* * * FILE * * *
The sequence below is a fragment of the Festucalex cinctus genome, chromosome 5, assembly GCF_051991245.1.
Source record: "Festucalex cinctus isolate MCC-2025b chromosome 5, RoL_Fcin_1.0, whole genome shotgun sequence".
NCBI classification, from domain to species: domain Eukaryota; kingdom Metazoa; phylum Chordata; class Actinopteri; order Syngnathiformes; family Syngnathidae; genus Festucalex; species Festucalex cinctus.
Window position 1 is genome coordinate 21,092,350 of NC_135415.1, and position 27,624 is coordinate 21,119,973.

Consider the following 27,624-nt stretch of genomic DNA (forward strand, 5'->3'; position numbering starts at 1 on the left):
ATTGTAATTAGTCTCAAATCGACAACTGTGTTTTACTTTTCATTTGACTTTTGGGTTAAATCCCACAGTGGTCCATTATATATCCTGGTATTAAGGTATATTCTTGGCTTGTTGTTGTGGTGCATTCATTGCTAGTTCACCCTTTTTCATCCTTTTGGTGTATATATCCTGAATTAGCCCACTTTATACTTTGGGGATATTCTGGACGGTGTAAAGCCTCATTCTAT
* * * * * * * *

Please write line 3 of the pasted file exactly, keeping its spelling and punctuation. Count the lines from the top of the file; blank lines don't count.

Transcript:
NCBI classification, from domain to species: domain Eukaryota; kingdom Metazoa; phylum Chordata; class Actinopteri; order Syngnathiformes; family Syngnathidae; genus Festucalex; species Festucalex cinctus.